Gop 16th district candidates make their case – news – the repository – canton, oh electricity related words

Saying she’s the clear "conservative, pro-Trump candidate" who is deeply rooted to the local area, she listed public figures who have endorsed her: U.S. Reps. Jim Jordan, R-Urbana, and Mark Meadows, R-North Carolina, both prominent members of the ultra-conservative House Freedom Caucus; former Trump advisors Sebastian Gorka and Anthony Scaramucci; and several pro-Trump groups.

"In Stark County alone, we have the support of the vast majority of the people who have been voting and contributing to this community for a very long time," he said of his campaign. "I’ve put a little list together … we’re talking about (North Canton) Mayor Dave Held, the Timken family, (North Canton Councilman) Daryl Revoldt, (Stark County Auditor) Alan Harold, (Stark County Commissioner) Janet Creighton, (former) Ambassador (to Germany) Tim Timken, Harold Ziegler (founder of Ziegler Tire), (H-P Products CEO) Paul Bishop."

"These are the people who have been contributing to Stark County economically, philanthropically, politically. If you want to call them ‘the swamp,’ go right ahead," said Gonzalez, the son of Cuban immigrants who is seeking elected office for the first time. "Personally, I think that’s incredibly disrespectful."

"He has far more insight than I have at this point in time on the matter. I would need to know greater detail before I could make that decision. I don’t think that I’m appropriately briefed to that level of intelligence to make a decision," she said.

"I think he will come up with absolutely nothing," Gonzalez said of the special counsel. "I believe that the president did absolutely nothing wrong. When he says there’s no collusion (with the Russian government), everybody’s looked at this and found that there isn’t."

Hagan said while she supported the tax cuts, the "bad spending practices" in a federal budget bill violated Republican congressmen’s promises. "I vote with them when they’re right, and I vote against them when they’re wrong," said Hagan, who pointed out she opposed Republican Gov. John Kasich’s expanding Medicaid because she believed it placed a long-term cost burden on Ohioans. "There’s a reason why the establishment is not backing my candidacy. … What we’re seeing federally is a lot of people acting like Democrats within the Republican Party."

Gonzalez said he also backed the tax cuts to make America more competitive with other countries that had lower taxes, but he deemed the budget bill "a disaster of a bill," that loaded "on the debt, the deficit with no regard to fiscal sanity. I also would have been a hard ‘no’ on that. … I was embarrassed by the Republican Party." Gonzalez said about Trump: "I trust when he says he’ll never sign a (budget) bill like that again. He seems to be very sincere in that. One thing with the president, when he makes a promise, he tends to keep it."

Gonzalez said, "… anybody who goes in and says they’re going to get everything done is just flat lying. And that’s just not how it works. … I’m not going to get every single thing done legislatively. I think Mr. Renacci may have had unrealistic expectations, quite frankly, if he thought he was going to go and get everything done that he (said)."

The state has invested heavily in battling the opioid and heroin crisis, Hagan said, but "I don’t believe that dollars can solve this problem." She said, "You should not run your household without reserves in case of an emergency" (such as a recession). She said exhausting the fund would make minimal impact in addressing the crisis.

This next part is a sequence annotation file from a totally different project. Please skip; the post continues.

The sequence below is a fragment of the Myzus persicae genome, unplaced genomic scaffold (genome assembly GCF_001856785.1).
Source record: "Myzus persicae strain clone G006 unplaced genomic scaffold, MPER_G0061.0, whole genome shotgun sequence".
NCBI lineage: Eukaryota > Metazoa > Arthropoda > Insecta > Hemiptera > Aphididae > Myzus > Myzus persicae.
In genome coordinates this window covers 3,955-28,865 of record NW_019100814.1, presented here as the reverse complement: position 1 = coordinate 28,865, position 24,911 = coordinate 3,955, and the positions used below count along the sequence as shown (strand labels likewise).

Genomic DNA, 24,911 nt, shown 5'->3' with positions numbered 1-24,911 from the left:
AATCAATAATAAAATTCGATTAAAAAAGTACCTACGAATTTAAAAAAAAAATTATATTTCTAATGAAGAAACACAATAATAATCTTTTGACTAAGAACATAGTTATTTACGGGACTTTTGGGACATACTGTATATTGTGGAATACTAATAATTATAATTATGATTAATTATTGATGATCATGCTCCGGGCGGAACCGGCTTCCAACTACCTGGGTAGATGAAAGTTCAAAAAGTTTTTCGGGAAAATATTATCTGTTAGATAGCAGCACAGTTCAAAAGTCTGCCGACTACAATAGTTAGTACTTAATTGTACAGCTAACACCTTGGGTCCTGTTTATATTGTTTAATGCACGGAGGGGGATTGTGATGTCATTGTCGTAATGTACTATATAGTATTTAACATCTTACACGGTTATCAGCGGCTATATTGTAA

Gonzalez said, "I believe the Second Amendment is essential to allow us to protect ourselves both from each other and a tyrannical government. … At the same time, we absolutely have to solve this school violence issue." He said he’s open to federal funding of armed school resource officers, but he said local officials should decide how to use from the U.S. government earmarked for school safety.

Gonzalez lauded Trump for potentially brokering peace on the Korean peninsula and reframing the U.S. relationship with China "that is so overdue." He said U.S. foreign policy with China prior to Trump has falsely assumed "China wants to be like the United States and adopt western policies. China has no interest in that. They’ve never had an interest in that. That’s a fallacy. As a result, we turn a blind eye toward intellectual property theft, steel tariffs, steel dumping, etc. China cares about China. God bless them. They should. We should care about America." And now that assumption has led to China "taking advantage of us economically, technologically and militarily." He said Trump’s tariffs mark "the middle of a negotiation" where Trump was doing a "great job" that "will be a huge benefit to the American people."

Hagan said, "(Trump has) been bold. He’s been courageous. He has been intentional in a way that a president hasn’t been for several decades. And he’s getting results. … I can actually look at my children and husband and think we’re going to have a safe future and possibly a more peaceful future because of his ability to negotiate with (North Korean leader) Kim Jong-Un, which nobody thought was possible. The fact that we’re even talking about denuclearizing North Korea is a miracle."

Physician Michael Grusenmeyer, 66, of Rocky River, was unavailable to attend the meeting with Hagan and Gonzalez. Reached later, he said he is the most pro-environment candidate in the race, said "government shouldn’t interfere in your private business and hamper your ability to conduct business" and that being conservative means, foremost, being pro-life. "I have delivered about 230 babies in my career, and it’s one of the things I take great pride in."